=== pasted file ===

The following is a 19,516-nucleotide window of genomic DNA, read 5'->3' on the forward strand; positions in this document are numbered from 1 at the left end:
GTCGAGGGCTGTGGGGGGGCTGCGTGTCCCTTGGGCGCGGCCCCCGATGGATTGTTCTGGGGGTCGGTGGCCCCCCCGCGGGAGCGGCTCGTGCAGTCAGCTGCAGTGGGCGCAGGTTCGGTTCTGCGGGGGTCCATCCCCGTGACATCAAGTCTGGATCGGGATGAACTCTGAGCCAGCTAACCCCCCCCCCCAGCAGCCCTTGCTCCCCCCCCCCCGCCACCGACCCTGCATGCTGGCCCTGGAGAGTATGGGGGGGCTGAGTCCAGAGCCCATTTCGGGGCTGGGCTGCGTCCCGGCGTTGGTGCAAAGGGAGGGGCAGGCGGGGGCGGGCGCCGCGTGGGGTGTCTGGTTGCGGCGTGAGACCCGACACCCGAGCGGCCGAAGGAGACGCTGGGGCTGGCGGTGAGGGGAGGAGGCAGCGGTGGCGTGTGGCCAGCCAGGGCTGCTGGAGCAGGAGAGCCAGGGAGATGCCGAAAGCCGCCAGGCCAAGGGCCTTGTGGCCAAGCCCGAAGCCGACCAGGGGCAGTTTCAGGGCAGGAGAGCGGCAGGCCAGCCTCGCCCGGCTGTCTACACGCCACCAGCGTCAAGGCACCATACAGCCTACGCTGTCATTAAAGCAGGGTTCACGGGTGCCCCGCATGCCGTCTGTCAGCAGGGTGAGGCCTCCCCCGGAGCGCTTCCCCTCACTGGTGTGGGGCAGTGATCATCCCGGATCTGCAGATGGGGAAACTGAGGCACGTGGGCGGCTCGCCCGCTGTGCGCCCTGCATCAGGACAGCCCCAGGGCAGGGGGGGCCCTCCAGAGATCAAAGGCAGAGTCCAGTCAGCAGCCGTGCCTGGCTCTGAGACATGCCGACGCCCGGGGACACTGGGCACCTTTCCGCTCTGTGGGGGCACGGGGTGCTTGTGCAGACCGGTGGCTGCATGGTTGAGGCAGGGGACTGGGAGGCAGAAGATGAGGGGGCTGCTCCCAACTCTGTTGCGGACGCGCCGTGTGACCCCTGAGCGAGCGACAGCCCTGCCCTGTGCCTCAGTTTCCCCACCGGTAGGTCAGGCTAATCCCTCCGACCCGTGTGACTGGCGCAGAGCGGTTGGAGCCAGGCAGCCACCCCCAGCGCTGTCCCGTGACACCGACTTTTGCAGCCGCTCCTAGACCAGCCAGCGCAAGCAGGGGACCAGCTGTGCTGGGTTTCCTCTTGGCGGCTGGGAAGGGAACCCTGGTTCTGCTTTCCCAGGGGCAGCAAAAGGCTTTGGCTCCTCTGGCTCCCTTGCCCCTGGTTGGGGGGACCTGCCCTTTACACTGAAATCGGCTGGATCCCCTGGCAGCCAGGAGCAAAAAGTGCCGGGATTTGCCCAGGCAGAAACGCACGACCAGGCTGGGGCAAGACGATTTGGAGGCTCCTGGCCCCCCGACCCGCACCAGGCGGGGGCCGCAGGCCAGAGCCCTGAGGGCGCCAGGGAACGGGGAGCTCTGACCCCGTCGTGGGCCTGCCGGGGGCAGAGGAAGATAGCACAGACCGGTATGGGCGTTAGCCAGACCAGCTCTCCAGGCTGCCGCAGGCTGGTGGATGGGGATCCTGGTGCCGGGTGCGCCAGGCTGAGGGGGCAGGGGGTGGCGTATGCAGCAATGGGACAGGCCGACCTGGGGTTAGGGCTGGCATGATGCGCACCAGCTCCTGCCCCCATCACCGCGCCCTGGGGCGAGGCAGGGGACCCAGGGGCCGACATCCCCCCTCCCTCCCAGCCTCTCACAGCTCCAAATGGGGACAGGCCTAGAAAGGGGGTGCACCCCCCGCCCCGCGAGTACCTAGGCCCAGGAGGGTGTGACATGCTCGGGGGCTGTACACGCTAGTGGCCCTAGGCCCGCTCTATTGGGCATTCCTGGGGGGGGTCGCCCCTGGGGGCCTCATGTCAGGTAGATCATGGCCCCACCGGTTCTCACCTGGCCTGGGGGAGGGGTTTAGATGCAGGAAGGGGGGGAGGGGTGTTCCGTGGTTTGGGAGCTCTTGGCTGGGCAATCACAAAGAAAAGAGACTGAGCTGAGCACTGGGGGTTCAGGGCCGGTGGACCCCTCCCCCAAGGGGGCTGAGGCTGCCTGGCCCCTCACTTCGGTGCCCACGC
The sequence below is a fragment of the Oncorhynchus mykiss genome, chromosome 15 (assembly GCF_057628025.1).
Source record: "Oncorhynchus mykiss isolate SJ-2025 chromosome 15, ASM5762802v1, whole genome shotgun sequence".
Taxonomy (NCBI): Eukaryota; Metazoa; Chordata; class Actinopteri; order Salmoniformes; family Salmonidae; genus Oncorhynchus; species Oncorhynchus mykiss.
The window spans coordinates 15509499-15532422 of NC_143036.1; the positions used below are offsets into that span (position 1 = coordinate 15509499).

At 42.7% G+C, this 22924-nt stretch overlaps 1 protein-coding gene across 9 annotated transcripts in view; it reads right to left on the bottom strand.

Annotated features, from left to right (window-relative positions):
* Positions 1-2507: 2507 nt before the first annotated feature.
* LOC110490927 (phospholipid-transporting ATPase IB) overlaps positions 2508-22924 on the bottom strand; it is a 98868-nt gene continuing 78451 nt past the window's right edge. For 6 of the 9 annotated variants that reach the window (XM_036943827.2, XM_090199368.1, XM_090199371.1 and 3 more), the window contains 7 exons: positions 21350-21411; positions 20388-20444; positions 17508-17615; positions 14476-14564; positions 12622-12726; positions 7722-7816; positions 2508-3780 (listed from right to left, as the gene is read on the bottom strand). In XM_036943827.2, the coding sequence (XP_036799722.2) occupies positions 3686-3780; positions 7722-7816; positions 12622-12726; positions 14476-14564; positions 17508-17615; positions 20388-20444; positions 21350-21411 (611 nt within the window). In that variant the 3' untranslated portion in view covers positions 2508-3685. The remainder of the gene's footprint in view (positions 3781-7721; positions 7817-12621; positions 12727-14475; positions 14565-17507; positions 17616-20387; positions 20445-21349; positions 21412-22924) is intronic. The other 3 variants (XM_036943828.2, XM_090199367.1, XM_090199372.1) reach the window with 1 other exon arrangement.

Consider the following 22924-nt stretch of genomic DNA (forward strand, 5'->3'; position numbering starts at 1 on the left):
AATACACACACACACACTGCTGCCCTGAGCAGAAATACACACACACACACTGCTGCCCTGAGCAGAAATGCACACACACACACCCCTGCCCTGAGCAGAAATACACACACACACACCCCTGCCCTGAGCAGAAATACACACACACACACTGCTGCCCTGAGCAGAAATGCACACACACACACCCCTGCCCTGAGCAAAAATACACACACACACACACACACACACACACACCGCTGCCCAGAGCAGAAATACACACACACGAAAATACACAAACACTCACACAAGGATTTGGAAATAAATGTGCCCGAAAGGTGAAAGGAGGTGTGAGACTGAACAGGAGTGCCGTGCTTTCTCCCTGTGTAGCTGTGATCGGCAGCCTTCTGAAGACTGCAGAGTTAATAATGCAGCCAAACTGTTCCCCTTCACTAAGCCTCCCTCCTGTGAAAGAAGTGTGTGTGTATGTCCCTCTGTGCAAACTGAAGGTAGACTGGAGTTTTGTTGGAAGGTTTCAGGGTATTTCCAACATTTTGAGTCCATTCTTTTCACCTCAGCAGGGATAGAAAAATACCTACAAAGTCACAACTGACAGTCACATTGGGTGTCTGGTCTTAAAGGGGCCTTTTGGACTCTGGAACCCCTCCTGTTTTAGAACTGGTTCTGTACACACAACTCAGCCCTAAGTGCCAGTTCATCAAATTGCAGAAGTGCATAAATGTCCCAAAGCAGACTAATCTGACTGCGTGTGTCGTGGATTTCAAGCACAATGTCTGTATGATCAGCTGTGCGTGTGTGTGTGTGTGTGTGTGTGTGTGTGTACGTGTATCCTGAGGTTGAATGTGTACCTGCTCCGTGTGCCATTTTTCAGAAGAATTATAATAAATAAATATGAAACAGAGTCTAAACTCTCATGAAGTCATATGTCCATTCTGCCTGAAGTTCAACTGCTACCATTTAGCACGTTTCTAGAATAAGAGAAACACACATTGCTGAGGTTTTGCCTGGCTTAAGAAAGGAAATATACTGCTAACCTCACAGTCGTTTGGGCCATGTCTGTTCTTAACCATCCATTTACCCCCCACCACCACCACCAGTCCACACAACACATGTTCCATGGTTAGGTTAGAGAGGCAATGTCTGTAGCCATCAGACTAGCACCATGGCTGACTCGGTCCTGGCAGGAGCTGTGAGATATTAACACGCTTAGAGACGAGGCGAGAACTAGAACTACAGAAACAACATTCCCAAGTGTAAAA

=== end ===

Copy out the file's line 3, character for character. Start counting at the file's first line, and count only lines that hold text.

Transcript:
The sequence below is a fragment of the Oncorhynchus mykiss genome, chromosome 15 (assembly GCF_057628025.1).